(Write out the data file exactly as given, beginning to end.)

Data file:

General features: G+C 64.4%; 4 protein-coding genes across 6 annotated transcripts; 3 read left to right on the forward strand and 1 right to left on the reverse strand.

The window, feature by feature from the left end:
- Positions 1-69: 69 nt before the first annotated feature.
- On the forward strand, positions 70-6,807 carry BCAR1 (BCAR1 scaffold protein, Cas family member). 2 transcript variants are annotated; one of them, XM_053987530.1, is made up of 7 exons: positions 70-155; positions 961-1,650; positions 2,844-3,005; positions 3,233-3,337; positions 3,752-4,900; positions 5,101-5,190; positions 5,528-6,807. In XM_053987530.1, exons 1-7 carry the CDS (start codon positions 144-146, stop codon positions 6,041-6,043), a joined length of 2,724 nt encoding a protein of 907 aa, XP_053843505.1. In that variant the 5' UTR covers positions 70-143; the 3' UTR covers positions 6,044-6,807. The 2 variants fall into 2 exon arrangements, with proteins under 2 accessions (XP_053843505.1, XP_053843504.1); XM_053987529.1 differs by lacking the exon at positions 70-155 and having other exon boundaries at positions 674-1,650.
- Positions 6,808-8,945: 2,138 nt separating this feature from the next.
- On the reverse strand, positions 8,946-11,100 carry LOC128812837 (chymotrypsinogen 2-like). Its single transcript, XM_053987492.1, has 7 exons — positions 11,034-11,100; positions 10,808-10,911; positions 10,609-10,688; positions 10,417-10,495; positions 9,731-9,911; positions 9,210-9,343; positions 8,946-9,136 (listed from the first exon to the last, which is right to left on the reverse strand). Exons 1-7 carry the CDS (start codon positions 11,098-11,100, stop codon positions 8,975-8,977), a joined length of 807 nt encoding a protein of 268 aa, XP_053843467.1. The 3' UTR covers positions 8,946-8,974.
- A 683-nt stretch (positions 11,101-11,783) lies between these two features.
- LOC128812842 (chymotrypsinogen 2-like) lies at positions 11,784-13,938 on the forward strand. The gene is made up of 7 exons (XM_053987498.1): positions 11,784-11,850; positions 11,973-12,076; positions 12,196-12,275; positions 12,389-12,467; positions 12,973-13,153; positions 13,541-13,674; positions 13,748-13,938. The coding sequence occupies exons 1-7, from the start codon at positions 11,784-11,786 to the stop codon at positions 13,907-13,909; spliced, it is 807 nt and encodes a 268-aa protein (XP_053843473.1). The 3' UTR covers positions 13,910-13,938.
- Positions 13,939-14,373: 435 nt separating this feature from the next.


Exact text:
General features: G+C 64.4%; 4 protein-coding genes across 6 annotated transcripts; 3 read left to right on the forward strand and 1 right to left on the reverse strand.

The window, feature by feature from the left end:
- Positions 1-69: 69 nt before the first annotated feature.
- On the forward strand, positions 70-6,807 carry BCAR1 (BCAR1 scaffold protein, Cas family member). 2 transcript variants are annotated; one of them, XM_053987530.1, is made up of 7 exons: positions 70-155; positions 961-1,650; positions 2,844-3,005; positions 3,233-3,337; positions 3,752-4,900; positions 5,101-5,190; positions 5,528-6,807. In XM_053987530.1, exons 1-7 carry the CDS (start codon positions 144-146, stop codon positions 6,041-6,043), a joined length of 2,724 nt encoding a protein of 907 aa, XP_053843505.1. In that variant the 5' UTR covers positions 70-143; the 3' UTR covers positions 6,044-6,807. The 2 variants fall into 2 exon arrangements, with proteins under 2 accessions (XP_053843505.1, XP_053843504.1); XM_053987529.1 differs by lacking the exon at positions 70-155 and having other exon boundaries at positions 674-1,650.
- Positions 6,808-8,945: 2,138 nt separating this feature from the next.
- On the reverse strand, positions 8,946-11,100 carry LOC128812837 (chymotrypsinogen 2-like). Its single transcript, XM_053987492.1, has 7 exons — positions 11,034-11,100; positions 10,808-10,911; positions 10,609-10,688; positions 10,417-10,495; positions 9,731-9,911; positions 9,210-9,343; positions 8,946-9,136 (listed from the first exon to the last, which is right to left on the reverse strand). Exons 1-7 carry the CDS (start codon positions 11,098-11,100, stop codon positions 8,975-8,977), a joined length of 807 nt encoding a protein of 268 aa, XP_053843467.1. The 3' UTR covers positions 8,946-8,974.
- A 683-nt stretch (positions 11,101-11,783) lies between these two features.
- LOC128812842 (chymotrypsinogen 2-like) lies at positions 11,784-13,938 on the forward strand. The gene is made up of 7 exons (XM_053987498.1): positions 11,784-11,850; positions 11,973-12,076; positions 12,196-12,275; positions 12,389-12,467; positions 12,973-13,153; positions 13,541-13,674; positions 13,748-13,938. The coding sequence occupies exons 1-7, from the start codon at positions 11,784-11,786 to the stop codon at positions 13,907-13,909; spliced, it is 807 nt and encodes a 268-aa protein (XP_053843473.1). The 3' UTR covers positions 13,910-13,938.
- Positions 13,939-14,373: 435 nt separating this feature from the next.